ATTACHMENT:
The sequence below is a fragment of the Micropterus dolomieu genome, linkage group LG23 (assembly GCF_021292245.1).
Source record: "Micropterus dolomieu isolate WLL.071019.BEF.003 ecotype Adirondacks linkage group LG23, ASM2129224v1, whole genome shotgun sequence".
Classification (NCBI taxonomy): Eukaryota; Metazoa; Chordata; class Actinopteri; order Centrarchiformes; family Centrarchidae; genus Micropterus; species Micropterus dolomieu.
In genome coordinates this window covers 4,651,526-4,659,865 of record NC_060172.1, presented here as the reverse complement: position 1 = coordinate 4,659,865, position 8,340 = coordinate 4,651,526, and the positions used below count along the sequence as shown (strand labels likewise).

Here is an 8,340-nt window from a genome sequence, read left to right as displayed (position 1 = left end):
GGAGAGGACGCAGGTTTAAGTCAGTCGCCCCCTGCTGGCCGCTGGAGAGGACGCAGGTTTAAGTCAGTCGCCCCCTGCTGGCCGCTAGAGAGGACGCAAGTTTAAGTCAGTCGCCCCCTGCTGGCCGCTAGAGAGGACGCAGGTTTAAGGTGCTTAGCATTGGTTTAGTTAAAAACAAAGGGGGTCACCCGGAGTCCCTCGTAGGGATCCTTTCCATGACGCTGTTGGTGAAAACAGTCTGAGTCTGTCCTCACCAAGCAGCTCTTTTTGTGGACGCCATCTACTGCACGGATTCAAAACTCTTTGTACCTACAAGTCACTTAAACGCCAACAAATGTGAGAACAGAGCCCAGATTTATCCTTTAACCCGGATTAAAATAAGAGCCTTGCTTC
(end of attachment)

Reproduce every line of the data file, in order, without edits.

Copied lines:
The sequence below is a fragment of the Micropterus dolomieu genome, linkage group LG23 (assembly GCF_021292245.1).
Source record: "Micropterus dolomieu isolate WLL.071019.BEF.003 ecotype Adirondacks linkage group LG23, ASM2129224v1, whole genome shotgun sequence".
Classification (NCBI taxonomy): Eukaryota; Metazoa; Chordata; class Actinopteri; order Centrarchiformes; family Centrarchidae; genus Micropterus; species Micropterus dolomieu.
In genome coordinates this window covers 4,651,526-4,659,865 of record NC_060172.1, presented here as the reverse complement: position 1 = coordinate 4,659,865, position 8,340 = coordinate 4,651,526, and the positions used below count along the sequence as shown (strand labels likewise).

Here is an 8,340-nt window from a genome sequence, read left to right as displayed (position 1 = left end):
GGAGAGGACGCAGGTTTAAGTCAGTCGCCCCCTGCTGGCCGCTGGAGAGGACGCAGGTTTAAGTCAGTCGCCCCCTGCTGGCCGCTAGAGAGGACGCAAGTTTAAGTCAGTCGCCCCCTGCTGGCCGCTAGAGAGGACGCAGGTTTAAGGTGCTTAGCATTGGTTTAGTTAAAAACAAAGGGGGTCACCCGGAGTCCCTCGTAGGGATCCTTTCCATGACGCTGTTGGTGAAAACAGTCTGAGTCTGTCCTCACCAAGCAGCTCTTTTTGTGGACGCCATCTACTGCACGGATTCAAAACTCTTTGTACCTACAAGTCACTTAAACGCCAACAAATGTGAGAACAGAGCCCAGATTTATCCTTTAACCCGGATTAAAATAAGAGCCTTGCTTC